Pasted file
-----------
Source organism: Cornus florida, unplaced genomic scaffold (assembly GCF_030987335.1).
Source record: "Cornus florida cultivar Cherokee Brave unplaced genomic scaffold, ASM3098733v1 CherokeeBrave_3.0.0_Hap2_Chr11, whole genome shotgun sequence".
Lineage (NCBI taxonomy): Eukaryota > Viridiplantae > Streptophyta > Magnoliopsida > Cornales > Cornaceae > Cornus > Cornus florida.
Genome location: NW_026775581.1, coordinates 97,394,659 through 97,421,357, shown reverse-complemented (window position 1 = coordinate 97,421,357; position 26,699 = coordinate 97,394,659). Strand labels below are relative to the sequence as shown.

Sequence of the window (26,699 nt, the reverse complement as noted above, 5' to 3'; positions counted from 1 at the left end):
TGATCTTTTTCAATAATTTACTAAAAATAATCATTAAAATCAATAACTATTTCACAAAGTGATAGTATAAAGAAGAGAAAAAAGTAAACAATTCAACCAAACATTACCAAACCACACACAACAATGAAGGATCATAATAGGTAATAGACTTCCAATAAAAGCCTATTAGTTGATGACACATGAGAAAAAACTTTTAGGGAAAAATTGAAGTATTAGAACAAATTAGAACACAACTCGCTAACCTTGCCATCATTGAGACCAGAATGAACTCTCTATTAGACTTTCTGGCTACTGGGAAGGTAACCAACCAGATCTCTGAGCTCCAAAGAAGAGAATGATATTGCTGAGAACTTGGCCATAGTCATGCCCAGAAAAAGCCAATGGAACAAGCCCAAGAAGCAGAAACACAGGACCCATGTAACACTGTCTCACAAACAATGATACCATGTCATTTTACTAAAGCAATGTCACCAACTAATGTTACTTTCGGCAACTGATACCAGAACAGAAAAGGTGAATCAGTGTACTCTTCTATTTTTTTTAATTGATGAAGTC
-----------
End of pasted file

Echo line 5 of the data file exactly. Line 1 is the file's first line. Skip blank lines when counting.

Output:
Sequence of the window (26,699 nt, the reverse complement as noted above, 5' to 3'; positions counted from 1 at the left end):